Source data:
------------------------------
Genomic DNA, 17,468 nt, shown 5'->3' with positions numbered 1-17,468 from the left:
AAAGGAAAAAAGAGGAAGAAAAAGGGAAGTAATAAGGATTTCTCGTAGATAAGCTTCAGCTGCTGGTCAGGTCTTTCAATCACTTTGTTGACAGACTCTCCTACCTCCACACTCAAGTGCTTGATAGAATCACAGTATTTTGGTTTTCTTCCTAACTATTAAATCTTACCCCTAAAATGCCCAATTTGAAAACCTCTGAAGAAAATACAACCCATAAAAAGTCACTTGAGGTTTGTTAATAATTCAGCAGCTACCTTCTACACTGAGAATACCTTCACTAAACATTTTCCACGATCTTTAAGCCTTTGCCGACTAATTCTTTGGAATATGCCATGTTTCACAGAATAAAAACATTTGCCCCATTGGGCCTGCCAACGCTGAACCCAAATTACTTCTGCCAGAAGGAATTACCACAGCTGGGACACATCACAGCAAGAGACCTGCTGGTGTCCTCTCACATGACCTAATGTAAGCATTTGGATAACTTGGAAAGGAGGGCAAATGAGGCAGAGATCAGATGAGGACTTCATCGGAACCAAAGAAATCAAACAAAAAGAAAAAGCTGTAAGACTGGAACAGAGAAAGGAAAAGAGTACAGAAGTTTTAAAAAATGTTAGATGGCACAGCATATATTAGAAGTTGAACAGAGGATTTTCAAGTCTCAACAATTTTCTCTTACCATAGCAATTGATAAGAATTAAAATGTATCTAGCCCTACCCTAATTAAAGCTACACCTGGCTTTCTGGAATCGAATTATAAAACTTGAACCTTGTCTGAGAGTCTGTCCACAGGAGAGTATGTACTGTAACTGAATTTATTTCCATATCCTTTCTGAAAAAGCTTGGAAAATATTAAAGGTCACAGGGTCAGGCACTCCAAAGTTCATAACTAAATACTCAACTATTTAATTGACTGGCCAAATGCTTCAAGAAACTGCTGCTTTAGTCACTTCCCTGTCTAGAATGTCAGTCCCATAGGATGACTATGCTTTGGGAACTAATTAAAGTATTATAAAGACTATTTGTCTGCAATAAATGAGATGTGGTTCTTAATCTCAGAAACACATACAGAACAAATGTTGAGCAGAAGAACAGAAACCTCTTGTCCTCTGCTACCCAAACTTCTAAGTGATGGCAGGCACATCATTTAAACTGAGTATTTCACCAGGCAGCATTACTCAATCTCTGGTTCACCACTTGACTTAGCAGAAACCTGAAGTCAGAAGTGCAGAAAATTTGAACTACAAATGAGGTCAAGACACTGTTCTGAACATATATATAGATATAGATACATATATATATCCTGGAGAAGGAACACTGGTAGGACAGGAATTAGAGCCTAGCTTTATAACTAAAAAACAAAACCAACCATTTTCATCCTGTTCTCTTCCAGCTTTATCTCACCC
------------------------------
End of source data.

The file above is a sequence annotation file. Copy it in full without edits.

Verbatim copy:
Genomic DNA, 17,468 nt, shown 5'->3' with positions numbered 1-17,468 from the left:
AAAGGAAAAAAGAGGAAGAAAAAGGGAAGTAATAAGGATTTCTCGTAGATAAGCTTCAGCTGCTGGTCAGGTCTTTCAATCACTTTGTTGACAGACTCTCCTACCTCCACACTCAAGTGCTTGATAGAATCACAGTATTTTGGTTTTCTTCCTAACTATTAAATCTTACCCCTAAAATGCCCAATTTGAAAACCTCTGAAGAAAATACAACCCATAAAAAGTCACTTGAGGTTTGTTAATAATTCAGCAGCTACCTTCTACACTGAGAATACCTTCACTAAACATTTTCCACGATCTTTAAGCCTTTGCCGACTAATTCTTTGGAATATGCCATGTTTCACAGAATAAAAACATTTGCCCCATTGGGCCTGCCAACGCTGAACCCAAATTACTTCTGCCAGAAGGAATTACCACAGCTGGGACACATCACAGCAAGAGACCTGCTGGTGTCCTCTCACATGACCTAATGTAAGCATTTGGATAACTTGGAAAGGAGGGCAAATGAGGCAGAGATCAGATGAGGACTTCATCGGAACCAAAGAAATCAAACAAAAAGAAAAAGCTGTAAGACTGGAACAGAGAAAGGAAAAGAGTACAGAAGTTTTAAAAAATGTTAGATGGCACAGCATATATTAGAAGTTGAACAGAGGATTTTCAAGTCTCAACAATTTTCTCTTACCATAGCAATTGATAAGAATTAAAATGTATCTAGCCCTACCCTAATTAAAGCTACACCTGGCTTTCTGGAATCGAATTATAAAACTTGAACCTTGTCTGAGAGTCTGTCCACAGGAGAGTATGTACTGTAACTGAATTTATTTCCATATCCTTTCTGAAAAAGCTTGGAAAATATTAAAGGTCACAGGGTCAGGCACTCCAAAGTTCATAACTAAATACTCAACTATTTAATTGACTGGCCAAATGCTTCAAGAAACTGCTGCTTTAGTCACTTCCCTGTCTAGAATGTCAGTCCCATAGGATGACTATGCTTTGGGAACTAATTAAAGTATTATAAAGACTATTTGTCTGCAATAAATGAGATGTGGTTCTTAATCTCAGAAACACATACAGAACAAATGTTGAGCAGAAGAACAGAAACCTCTTGTCCTCTGCTACCCAAACTTCTAAGTGATGGCAGGCACATCATTTAAACTGAGTATTTCACCAGGCAGCATTACTCAATCTCTGGTTCACCACTTGACTTAGCAGAAACCTGAAGTCAGAAGTGCAGAAAATTTGAACTACAAATGAGGTCAAGACACTGTTCTGAACATATATATAGATATAGATACATATATATATCCTGGAGAAGGAACACTGGTAGGACAGGAATTAGAGCCTAGCTTTATAACTAAAAAACAAAACCAACCATTTTCATCCTGTTCTCTTCCAGCTTTATCTCACCC